What is Asset Class?
As I was reviewing my February 2022 AAII Journal, I was curious about one figure on page 4 of the issue. The table’s heading was “Annual Returns for Each Asset Class Group (2012-2021). The figure shows seven asset groups for the ten years considered. I believe the contents of the table are instructive. I’d like to take a break from my annuity series to talk about what I think we can learn from the table.
What are the Asset Classes?
The seven are Large-Cap Stocks, Mid-Cap Stocks, Small-Cap Stocks, International Stocks, Emerging Markets Stocks, Short-Term Bonds, and Intermediate Bonds. For the sake of simplicity, I prefer to break the classes into Large, Medium, Small, International, and Bonds. International includes “international” and “emerging markets.” Bonds includes short and intermediate term bonds.
Large Cap Stock Returns
Although large cap stocks (the really big companies in the S&P 500 index) aren’t always in first place for the ten years being considered, there are three things that pop out for me. First, there is only one year (2018) where large caps had a negative return of -4.5%. Secondly, this class is consistently on the left side of the table. For half of the years, large cap stocks hit the top two positions in five years. Finally, Large-Caps were the champs three of the ten years. If you want consistent growth, think large cap as a large portion of your total retirement plan.
Mid-Cap Stock Returns
Mid-cap stocks had a bit more uncertainty in the ten-year history. Only once did they hit the number one position. Having said that, Mid-Caps never dropped to the sixth or seventh place. I like selecting mid-cap stocks, rather than buying a mid-cap ETF or mutual fund. Of course, that means I need to spend more time picking stocks. Another approach is to buy a dividend growth ETF like VYM. VYM and DGRO “invest in growth and value stocks of companies across diversified market capitalization.” Stocks in the mid-cap region include FNF, HPQ, LYB, and MPW. These four are dividend-paying positions in the financials, information technology, materials, and health care real estate. Don’t forget that dividends are a helpful way to get more cash to buy more investments.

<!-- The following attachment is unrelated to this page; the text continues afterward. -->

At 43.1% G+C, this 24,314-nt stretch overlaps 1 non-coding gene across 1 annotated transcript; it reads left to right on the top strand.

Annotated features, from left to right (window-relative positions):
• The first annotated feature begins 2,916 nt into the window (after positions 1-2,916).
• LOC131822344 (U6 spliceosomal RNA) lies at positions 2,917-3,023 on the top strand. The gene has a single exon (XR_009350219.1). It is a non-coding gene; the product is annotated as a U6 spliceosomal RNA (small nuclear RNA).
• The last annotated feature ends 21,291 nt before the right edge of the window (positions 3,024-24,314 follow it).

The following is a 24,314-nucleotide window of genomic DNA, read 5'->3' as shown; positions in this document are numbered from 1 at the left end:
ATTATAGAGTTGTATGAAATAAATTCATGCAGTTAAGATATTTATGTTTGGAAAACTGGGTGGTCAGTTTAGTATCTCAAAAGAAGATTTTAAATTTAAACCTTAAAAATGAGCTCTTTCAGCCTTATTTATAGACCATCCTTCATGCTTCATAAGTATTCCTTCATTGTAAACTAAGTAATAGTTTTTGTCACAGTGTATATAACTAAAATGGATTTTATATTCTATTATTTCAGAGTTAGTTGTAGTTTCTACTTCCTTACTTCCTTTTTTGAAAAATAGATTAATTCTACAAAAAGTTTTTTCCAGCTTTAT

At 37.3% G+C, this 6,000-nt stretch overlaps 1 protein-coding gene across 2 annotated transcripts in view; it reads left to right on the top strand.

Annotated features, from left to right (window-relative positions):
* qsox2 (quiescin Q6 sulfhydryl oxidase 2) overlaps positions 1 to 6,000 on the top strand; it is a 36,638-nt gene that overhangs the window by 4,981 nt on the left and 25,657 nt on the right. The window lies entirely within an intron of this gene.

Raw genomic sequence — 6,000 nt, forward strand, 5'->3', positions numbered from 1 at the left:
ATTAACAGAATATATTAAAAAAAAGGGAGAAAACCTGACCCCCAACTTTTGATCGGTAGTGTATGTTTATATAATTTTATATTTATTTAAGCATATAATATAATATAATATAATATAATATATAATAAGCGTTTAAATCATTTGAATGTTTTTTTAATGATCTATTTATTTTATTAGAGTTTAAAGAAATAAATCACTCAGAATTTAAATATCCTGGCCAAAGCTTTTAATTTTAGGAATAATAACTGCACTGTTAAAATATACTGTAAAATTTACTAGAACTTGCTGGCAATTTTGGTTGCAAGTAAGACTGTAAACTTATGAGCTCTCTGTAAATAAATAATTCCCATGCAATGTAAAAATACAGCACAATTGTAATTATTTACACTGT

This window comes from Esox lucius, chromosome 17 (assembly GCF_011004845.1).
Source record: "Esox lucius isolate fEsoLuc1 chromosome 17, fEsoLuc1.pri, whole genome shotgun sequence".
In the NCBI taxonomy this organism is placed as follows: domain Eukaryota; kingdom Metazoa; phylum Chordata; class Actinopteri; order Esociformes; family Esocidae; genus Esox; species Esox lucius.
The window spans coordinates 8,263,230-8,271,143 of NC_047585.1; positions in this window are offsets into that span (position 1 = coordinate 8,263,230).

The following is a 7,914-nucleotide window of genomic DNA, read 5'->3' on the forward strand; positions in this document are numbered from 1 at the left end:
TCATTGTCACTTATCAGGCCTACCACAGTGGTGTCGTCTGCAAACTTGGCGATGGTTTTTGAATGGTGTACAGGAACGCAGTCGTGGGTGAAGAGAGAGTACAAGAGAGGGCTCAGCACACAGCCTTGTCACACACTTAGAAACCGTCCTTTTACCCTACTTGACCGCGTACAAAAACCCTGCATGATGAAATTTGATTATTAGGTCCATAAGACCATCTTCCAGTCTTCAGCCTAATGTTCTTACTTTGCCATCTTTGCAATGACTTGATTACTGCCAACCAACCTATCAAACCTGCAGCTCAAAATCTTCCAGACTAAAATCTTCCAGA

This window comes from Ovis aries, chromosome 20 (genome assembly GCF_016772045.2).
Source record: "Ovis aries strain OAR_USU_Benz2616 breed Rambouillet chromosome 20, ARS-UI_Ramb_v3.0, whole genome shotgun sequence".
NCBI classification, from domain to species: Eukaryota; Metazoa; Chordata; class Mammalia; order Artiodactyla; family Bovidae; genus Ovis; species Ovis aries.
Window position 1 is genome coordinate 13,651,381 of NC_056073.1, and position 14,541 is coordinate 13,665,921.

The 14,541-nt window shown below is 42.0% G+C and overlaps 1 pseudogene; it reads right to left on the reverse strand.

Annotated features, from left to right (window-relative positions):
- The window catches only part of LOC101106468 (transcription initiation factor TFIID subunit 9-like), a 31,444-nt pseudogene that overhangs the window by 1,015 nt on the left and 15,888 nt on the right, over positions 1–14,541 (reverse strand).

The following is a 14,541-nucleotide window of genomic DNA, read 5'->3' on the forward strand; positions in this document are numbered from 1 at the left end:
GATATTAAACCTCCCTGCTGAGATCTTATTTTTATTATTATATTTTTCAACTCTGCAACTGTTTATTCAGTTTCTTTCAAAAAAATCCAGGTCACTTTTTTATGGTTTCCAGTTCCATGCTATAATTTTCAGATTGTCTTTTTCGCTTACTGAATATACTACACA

Small-Cap Stock Returns
I have a much larger allocation to small caps than most investors should consider. For example, 27% of our total investment capital is in small cap. For most investors, 5-15% is probably a less risky approach. In the table we can see that Small-Cap stocks appear four times in the top two positions, and twice in the top position. In fact, Small-Cap is the only other asset class that achieved that position more than one time. Again, ETFs like VYM, DGRO, and similar dividend growth ETFs will give you exposure to small cap companies. Many of my small-cap investments are REITs or BDCs. For example, the big ones for me are NEWT, MAIN, FLGT, ABR, and CSWC. Most of these are value stocks (except FLGT), not growth investments. In other words, I am looking for healthy dividends I can use to buy more of other investments.
International and Emerging Markets
Most advisors and brokers will encourage an investor to have international exposure. I have a hard time recommending any mutual funds or ETFs for this class of investment. Nevertheless, there is one year when both took a turn in the top seven. However, if you look at the far right, you will see that this category managed eight entries out of twenty boxes. If you want international investments, let me encourage you to consider stocks in specific companies in Canada or the United Kingdom. Canada’s banks (CM and TD) are a good starting point as is Seagate in Ireland (STX). For mining companies, RIO is a good pick. RIO (Rio Tinto Group) engages in exploring, mining, and processing mineral resources worldwide and is headquartered in London UK.
Bonds of All Flavors
Do you want to play it safe and not expose yourself to stock market risk? Be my guest, but I cannot recommend that strategy. Inflation will kill your real returns. Please notice that in one year the Short-Term bonds won first place, the real return was 1.4%. Intermediate bonds grabbed a first place slot with a 1.5% return. My suggestion: keep a light allocation of bonds for a steady flow of income. Pay attention to the returns of bonds in the two right-most columns. Bonds are a good way to lose buying power over the years. Ninety-five percent of our assets are in stocks and only 2% in bonds.
Time to Ask, “What Should I Do?”
For the average hands-off investor, especially if you are 65 years old or younger, let me encourage you to avoid bonds. Focus most of your investing dollars in large cap value and growth stocks. Then, to gain exposure to the small-cap and mid-cap stocks, buy a good dividend growth ETF like DGRO, SCHD, or VYM. Finally, consider a REIT and a BDC for some of your investment dollars. Two of the key pillars in this area are the ones with “O” and “MAIN” for the ticker symbols. O is a REIT and MAIN is a BDC. Both pay a monthly dividend.
Cindie and I large positions in VYM, MAIN, O, SCHD, RIO, CM, TD, FNF, HPQ, LYB, MPW, NEWT, MAIN, FLGT, ABR, and CSWC.